The first clue we had was the navigational logic of a landfall at Gardner.
That was first explained to us by TIGHAR members Tom Gannon and Tom Willi
in 1988. As we dug into the historical record we discovered that, contrary
to popular impression (and ours at the time), the likelihood of the Earhart
having landed at one of the islands of the Phoenix Group was well recognized
in 1937. The very same navigational logic and the significance of the 157/337
line, as laid out for us by Gannon and Willi in 1988, is written out in
the report of Capt. Wilhelm Friedell of the USS Colorado in 1937.
We’re not investigating a new Earhart theory. We’re re- investigating the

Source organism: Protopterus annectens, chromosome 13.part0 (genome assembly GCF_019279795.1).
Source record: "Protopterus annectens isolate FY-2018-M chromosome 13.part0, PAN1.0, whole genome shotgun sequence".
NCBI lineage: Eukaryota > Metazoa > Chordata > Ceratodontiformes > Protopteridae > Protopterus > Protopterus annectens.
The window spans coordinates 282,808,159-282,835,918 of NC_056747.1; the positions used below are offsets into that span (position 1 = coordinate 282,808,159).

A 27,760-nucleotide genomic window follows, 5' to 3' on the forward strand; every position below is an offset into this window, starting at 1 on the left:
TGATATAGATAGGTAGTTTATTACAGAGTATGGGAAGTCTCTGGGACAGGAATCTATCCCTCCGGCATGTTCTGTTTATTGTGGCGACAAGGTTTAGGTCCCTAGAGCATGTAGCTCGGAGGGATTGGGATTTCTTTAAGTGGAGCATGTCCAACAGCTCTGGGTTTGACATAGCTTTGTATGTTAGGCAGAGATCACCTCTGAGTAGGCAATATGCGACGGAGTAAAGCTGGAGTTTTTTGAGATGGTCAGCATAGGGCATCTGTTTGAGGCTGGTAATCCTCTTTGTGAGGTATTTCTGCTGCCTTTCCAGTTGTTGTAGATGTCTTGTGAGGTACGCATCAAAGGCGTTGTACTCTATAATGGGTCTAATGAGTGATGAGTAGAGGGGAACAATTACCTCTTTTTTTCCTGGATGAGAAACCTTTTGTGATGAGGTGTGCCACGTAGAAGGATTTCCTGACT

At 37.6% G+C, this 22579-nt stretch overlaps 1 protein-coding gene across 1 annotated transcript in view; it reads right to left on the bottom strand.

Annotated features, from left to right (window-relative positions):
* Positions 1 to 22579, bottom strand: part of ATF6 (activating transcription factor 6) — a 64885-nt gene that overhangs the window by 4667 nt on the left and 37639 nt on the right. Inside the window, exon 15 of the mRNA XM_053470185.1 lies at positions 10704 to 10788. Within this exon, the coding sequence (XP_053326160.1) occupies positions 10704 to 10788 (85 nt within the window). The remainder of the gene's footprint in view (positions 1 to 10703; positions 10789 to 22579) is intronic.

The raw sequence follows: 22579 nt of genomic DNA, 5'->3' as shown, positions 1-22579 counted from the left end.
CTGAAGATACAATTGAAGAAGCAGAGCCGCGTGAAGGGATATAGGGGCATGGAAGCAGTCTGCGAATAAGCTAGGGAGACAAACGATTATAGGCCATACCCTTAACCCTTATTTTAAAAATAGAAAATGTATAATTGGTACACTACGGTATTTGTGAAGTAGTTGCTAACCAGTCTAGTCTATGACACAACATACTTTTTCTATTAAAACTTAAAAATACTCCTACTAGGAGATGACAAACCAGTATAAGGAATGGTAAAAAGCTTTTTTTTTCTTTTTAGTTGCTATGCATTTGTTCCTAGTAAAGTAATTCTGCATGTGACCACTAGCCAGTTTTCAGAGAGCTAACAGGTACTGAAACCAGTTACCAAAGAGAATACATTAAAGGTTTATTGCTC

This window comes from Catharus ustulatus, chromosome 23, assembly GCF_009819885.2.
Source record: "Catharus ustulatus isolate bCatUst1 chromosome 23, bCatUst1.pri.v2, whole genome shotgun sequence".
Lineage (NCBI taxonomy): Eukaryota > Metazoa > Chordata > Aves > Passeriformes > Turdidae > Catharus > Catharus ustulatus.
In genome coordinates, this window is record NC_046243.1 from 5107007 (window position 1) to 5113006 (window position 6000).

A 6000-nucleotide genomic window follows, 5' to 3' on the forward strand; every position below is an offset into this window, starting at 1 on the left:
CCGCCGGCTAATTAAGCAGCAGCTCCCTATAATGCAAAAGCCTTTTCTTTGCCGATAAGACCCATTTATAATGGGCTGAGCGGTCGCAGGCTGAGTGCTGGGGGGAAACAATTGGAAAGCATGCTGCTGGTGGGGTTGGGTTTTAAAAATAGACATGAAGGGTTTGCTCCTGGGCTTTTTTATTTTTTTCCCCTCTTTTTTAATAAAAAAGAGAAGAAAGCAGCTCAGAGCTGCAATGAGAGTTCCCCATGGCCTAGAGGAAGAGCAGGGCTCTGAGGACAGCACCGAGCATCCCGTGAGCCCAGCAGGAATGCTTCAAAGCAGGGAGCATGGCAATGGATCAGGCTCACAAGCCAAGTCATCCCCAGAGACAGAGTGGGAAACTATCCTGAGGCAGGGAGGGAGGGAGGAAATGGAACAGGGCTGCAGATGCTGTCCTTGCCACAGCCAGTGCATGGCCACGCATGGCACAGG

oldest Earhart theory.
The line of position suggested that Gardner and McKean Islands in the
Phoenix Group were the most likely possibilities. The post-loss radio transmissions
heard for a couple of days following the disappearance suggested that a
safe landing had been made. When we first went out there in 1989 we visited
McKean. There was nothing there to suggest that an airplane might ever
have landed, or could ever have landed, on that God-forsaken, barren coral
outcropping that is home to clouds of seabirds. Gardner was another story
entirely. Not only was a safe landing obviously feasible but we found artifacts
that were undeniably aircraft wreckage in the island’s abandoned village.
It would take us years to sort out which artifacts could be disqualified
as WWII debris and which could not, but the presence of aviation wreckage
on an island where we were quite sure no WWII airplane had ever crashed
was the first clue that made us feel that Gardner was worth further investigation.